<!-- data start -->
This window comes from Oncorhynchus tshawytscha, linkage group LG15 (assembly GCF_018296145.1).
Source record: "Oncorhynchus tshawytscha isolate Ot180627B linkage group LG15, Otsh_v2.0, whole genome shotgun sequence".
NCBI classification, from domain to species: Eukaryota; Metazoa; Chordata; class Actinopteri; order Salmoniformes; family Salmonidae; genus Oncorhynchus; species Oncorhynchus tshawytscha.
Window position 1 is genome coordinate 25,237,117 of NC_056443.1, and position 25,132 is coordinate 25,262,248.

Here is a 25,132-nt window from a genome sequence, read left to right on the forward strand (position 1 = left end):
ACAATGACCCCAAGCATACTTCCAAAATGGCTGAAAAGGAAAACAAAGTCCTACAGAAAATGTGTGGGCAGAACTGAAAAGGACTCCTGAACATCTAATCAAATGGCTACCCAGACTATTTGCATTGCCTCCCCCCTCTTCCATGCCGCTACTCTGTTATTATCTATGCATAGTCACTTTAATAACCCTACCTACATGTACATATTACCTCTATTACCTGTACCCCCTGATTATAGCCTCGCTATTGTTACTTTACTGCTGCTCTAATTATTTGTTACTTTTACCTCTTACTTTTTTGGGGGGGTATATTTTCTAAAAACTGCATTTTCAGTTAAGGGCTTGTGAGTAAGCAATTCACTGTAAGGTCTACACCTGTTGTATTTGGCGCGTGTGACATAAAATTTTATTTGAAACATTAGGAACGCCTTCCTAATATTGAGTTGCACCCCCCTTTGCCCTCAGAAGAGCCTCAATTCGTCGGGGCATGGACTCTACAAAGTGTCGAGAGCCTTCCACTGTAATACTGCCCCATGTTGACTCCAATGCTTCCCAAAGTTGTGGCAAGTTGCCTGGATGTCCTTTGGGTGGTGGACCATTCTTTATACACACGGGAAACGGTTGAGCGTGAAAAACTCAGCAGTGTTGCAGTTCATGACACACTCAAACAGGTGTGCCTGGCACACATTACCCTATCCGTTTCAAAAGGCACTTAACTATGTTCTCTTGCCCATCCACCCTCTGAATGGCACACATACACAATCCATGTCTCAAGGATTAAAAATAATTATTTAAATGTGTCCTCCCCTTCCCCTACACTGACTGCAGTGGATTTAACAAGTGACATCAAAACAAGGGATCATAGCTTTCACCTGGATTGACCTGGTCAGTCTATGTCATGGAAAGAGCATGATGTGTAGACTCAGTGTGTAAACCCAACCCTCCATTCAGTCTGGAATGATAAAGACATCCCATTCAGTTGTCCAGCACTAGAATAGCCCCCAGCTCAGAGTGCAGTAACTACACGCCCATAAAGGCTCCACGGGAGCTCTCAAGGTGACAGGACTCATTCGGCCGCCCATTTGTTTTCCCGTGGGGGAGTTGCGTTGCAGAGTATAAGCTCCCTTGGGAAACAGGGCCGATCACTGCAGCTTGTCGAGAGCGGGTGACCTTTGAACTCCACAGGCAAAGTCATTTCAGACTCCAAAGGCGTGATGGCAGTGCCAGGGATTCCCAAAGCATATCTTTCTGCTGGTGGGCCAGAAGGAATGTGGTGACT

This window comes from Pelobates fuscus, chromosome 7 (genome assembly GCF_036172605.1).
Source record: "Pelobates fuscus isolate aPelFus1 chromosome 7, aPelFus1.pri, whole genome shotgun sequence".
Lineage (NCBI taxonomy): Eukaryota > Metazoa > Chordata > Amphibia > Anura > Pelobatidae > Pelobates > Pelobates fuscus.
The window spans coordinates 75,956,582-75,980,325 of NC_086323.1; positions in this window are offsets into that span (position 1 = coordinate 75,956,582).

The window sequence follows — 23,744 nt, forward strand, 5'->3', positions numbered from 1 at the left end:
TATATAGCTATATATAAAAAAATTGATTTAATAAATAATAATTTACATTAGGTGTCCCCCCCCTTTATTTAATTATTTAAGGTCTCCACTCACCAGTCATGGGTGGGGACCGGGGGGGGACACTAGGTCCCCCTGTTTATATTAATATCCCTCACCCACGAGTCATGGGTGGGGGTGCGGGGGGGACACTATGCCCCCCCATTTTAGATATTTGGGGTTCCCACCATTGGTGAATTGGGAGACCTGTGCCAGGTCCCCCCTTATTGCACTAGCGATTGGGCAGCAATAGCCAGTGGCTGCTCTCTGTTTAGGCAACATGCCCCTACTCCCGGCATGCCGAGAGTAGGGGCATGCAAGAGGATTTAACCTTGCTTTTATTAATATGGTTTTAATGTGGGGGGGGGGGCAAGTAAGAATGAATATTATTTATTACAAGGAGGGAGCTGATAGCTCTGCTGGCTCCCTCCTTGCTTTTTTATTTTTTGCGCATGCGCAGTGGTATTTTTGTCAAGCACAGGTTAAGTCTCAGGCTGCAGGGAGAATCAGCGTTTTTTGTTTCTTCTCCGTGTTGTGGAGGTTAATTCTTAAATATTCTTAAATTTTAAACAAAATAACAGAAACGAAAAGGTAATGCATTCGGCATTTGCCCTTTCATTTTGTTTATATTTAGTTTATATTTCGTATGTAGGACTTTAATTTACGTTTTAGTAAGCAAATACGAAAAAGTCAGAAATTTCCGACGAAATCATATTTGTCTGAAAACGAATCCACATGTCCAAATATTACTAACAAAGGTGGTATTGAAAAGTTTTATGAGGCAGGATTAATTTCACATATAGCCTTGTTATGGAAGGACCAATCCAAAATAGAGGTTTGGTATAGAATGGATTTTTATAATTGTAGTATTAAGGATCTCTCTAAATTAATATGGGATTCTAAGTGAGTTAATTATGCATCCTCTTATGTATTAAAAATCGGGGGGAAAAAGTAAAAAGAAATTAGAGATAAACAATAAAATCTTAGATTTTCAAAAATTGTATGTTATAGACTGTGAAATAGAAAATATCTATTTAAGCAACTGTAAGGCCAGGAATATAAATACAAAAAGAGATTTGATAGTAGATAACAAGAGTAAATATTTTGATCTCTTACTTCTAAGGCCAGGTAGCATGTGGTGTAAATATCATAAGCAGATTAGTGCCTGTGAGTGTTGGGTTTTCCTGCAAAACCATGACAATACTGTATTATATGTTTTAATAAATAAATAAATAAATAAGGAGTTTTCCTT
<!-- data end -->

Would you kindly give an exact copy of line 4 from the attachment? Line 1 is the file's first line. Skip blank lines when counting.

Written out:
Window position 1 is genome coordinate 25,237,117 of NC_056443.1, and position 25,132 is coordinate 25,262,248.